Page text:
Swipe again. Swipe again. Swipe again at this turnstile.
Yes, the sad song of the subway sap-sucker. On Easter Sunday I caught the #6 at the 86th and Lex. subway station to meet some friends. As I tried to swipe my monthly unlimited MetroCard, the dreaded swipe again mantra began as my train pulled into the station. After five or six futile swipes the turnstile reader changed to just used.
Usually at this point I would use my New York subway savvy, pull the handle halfway back and painfully squeeze myself through the turnstile, cops be damned. But I was wearing good pants and didn’t want to tear them, so I sadly watched as my train departed.
But then an Easter miracle happened. A friendly, helpful MTA customer service rep quickly appeared, apologized profusely and handed me a MetroCard good for two free rides for my inconvenience. He then whipped out his cell and called a maintenance guy, who fixed the turnstile immediately so the same thing wouldn’t happen to some other poor sap.
And then the Easter Bunny hopped over and handed me a huge basket of chocolate!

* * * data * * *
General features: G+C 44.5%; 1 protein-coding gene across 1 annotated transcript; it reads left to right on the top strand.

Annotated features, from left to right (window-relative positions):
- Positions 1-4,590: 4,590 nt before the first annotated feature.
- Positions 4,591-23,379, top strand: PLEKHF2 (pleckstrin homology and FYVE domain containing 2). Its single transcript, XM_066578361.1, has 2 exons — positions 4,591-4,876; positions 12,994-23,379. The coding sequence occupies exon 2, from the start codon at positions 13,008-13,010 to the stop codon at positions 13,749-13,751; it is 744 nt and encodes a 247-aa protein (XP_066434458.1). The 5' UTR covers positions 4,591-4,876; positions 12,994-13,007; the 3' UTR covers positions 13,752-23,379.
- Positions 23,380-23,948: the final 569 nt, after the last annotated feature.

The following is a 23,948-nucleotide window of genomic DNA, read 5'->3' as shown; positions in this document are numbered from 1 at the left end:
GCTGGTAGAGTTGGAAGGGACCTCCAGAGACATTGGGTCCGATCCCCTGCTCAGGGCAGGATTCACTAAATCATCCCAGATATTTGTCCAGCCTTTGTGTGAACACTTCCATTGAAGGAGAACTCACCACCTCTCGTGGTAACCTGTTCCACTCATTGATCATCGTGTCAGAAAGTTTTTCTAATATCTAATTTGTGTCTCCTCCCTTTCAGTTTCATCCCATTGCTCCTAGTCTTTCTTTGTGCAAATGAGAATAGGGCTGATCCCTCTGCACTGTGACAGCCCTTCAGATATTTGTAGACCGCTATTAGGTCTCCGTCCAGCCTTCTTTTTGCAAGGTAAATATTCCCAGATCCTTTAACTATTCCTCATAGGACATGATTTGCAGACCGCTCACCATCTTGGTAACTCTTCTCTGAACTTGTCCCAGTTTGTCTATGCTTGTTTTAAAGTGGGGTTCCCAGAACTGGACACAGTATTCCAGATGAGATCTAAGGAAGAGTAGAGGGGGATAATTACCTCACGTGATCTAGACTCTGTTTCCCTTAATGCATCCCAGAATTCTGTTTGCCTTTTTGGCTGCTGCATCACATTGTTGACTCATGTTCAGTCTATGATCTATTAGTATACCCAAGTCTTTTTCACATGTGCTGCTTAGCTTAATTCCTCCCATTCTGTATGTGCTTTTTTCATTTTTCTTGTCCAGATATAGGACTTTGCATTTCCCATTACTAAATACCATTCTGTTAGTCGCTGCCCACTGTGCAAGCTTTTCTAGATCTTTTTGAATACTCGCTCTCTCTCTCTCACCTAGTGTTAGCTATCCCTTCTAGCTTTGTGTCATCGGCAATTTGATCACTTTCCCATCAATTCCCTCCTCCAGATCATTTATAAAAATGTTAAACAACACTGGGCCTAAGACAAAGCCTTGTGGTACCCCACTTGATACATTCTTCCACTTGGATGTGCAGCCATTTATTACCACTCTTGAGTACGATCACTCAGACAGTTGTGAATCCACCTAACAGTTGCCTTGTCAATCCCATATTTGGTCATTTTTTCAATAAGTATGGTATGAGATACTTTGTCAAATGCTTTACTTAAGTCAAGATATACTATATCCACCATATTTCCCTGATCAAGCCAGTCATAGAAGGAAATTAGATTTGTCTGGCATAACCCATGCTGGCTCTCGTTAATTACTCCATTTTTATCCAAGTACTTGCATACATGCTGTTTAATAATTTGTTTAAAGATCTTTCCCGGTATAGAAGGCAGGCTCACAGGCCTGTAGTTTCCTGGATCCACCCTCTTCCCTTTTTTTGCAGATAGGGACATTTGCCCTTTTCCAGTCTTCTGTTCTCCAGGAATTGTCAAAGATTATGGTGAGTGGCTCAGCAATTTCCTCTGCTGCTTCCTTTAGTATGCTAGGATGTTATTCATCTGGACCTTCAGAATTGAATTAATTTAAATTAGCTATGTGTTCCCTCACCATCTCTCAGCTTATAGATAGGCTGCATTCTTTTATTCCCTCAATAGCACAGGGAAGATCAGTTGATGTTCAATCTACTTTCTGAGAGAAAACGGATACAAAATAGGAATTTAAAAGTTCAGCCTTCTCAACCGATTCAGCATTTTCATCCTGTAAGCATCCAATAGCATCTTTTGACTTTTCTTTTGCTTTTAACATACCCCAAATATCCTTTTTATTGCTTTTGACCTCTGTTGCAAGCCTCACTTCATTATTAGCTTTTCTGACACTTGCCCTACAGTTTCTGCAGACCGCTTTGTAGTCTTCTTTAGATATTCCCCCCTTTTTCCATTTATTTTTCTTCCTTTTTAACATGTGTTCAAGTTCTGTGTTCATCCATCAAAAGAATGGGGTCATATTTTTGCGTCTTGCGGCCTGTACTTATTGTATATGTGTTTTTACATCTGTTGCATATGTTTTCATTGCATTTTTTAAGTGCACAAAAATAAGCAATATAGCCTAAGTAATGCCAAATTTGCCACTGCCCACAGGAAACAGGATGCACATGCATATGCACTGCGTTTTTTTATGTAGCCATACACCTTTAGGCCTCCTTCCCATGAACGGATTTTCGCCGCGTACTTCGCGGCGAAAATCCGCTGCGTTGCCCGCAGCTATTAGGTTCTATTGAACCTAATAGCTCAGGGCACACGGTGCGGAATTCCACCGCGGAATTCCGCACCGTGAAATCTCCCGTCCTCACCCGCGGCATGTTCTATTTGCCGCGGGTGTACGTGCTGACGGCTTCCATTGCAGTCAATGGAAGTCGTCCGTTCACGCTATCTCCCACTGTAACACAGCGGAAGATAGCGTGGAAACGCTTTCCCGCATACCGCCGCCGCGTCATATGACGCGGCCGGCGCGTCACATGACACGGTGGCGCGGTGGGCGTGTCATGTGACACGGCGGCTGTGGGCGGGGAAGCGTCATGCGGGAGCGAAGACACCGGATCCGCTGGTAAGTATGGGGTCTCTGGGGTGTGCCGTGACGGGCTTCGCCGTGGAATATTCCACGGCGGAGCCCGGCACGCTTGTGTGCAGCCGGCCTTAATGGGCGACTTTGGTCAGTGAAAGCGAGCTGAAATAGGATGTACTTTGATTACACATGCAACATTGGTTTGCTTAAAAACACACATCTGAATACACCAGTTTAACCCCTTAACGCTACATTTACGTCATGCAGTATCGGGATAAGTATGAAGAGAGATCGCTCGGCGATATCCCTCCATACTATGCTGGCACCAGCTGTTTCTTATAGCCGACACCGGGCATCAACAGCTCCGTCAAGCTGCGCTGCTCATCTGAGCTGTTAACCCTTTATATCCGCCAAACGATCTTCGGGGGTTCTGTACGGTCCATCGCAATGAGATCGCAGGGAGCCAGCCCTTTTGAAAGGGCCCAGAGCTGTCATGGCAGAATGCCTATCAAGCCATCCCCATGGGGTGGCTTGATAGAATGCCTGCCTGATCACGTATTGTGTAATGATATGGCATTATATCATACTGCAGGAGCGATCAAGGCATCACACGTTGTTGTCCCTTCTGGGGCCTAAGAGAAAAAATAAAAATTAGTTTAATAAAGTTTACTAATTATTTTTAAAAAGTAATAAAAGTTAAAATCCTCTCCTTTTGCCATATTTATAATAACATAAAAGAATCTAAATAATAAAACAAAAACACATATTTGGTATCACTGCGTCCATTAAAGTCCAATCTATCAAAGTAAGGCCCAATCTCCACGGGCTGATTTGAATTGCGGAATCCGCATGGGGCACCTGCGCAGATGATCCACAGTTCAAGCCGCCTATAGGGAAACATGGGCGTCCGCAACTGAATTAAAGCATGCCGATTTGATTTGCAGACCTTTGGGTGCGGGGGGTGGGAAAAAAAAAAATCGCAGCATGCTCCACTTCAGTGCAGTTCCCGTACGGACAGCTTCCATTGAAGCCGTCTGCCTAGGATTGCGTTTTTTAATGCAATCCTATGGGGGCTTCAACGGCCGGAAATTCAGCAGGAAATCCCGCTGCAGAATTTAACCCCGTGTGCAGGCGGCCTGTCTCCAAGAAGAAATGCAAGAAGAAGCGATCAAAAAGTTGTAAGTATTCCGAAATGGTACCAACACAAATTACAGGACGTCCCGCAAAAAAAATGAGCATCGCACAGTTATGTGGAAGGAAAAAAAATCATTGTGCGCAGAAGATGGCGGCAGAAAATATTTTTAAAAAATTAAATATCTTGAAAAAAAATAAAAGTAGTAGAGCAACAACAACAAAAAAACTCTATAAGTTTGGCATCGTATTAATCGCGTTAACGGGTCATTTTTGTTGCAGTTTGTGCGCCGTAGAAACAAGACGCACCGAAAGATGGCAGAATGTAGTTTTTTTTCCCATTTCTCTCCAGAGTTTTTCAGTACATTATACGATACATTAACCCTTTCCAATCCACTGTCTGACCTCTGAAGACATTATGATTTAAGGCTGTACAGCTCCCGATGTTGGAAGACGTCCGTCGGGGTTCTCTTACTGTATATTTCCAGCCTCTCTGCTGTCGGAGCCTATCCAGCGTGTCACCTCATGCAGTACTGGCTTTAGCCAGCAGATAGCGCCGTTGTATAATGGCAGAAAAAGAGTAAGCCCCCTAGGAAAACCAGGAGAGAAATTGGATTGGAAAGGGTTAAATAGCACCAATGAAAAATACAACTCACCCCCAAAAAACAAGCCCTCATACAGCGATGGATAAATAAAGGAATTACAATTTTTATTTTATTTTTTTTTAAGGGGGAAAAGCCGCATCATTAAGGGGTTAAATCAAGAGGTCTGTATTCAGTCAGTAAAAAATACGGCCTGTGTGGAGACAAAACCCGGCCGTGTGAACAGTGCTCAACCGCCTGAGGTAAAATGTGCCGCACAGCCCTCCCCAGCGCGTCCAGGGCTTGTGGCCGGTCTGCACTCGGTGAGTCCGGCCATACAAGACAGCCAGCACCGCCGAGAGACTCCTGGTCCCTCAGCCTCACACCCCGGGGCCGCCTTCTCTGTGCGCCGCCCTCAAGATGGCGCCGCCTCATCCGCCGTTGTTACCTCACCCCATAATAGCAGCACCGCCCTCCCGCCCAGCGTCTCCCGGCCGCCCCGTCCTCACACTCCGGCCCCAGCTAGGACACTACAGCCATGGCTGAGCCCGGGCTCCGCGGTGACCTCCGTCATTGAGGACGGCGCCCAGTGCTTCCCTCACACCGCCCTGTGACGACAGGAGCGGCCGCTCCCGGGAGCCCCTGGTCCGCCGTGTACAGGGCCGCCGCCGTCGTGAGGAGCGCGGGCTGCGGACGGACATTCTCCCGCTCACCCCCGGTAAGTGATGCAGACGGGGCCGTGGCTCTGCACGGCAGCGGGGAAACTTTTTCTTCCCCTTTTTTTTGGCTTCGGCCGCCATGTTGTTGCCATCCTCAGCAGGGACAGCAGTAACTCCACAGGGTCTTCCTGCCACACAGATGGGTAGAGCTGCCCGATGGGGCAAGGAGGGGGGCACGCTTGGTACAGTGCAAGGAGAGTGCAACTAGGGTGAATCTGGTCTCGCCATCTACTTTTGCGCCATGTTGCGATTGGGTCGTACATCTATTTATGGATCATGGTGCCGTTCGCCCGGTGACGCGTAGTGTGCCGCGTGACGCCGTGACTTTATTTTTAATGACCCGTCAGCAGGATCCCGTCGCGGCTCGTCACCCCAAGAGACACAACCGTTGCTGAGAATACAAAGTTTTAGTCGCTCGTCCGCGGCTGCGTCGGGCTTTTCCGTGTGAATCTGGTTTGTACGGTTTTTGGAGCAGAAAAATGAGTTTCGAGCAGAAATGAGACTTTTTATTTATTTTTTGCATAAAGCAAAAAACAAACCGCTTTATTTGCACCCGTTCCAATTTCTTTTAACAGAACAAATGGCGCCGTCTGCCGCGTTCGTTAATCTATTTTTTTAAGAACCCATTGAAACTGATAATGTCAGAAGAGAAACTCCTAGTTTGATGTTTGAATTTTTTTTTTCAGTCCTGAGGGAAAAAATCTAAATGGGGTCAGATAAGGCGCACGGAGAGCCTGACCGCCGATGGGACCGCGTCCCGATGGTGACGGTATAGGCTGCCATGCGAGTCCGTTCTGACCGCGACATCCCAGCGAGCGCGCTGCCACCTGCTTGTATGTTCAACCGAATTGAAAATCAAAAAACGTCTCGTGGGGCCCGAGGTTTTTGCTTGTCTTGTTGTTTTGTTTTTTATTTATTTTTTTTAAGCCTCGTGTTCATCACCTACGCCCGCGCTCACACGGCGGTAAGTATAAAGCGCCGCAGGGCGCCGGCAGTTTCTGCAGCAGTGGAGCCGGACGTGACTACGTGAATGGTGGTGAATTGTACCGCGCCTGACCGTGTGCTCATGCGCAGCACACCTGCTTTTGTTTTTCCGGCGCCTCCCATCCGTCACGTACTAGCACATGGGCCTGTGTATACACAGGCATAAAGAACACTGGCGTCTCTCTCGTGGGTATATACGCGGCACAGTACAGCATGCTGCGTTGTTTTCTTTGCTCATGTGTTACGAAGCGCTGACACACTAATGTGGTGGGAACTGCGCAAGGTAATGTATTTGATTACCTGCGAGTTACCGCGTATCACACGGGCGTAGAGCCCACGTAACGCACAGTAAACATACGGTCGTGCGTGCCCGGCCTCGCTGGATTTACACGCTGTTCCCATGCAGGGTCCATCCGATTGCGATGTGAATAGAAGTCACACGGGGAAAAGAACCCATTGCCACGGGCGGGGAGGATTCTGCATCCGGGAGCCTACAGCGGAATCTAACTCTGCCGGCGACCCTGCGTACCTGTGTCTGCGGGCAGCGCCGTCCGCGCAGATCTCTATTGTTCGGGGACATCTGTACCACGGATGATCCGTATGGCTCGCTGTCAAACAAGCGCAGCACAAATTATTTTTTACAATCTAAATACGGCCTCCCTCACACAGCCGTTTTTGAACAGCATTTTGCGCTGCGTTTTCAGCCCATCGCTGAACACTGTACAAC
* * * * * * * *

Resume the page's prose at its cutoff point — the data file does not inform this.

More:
Ok, here’s what really happened. After I missed my train I looked for the station agent. But a sign on the darkened, empty booth read This is no longer in full time operation. I had to buy another MetroCard I didn’t need to get on the subway, waited ten minutes for the next #6 and arrived late. Thanks MTA!
A friend of mine had a similar experience at one of the few remaining stations that still have agents on hand at night. After futilely swiping over and over, she asked the station agent for a replacement card–and was refused. She was instructed to mail her monthly unlimited card back to the MTA for replacement. What was she supposed to do in the meantime? “Buy another MetroCard, I guess,” said the helpful agent. “But then I’ll lose–” “Next!”
If you regularly ride the subways, you know that turnstile failure is happening with increasing frequency. Station agents are supposed to clean the turnstile readers daily to prevent such occurrences, but these agents are disappearing.
The public spirited citizens who volunteer to serve on the MTA board (oh, and get paid almost a quarter of a million each for this part time gig) say they are doing everything in their power to remedy the situation. They told The New York Post they have assigned station chiefs and cleaners to do this daily maintenance on the turnstiles. But the union, pissed off about layoffs, has told the cleaners its not part of their job.
So the next time you encounter this problem, just ask your local station chief for help. How will you know him?
He’ll be standing right beside the Easter Bunny.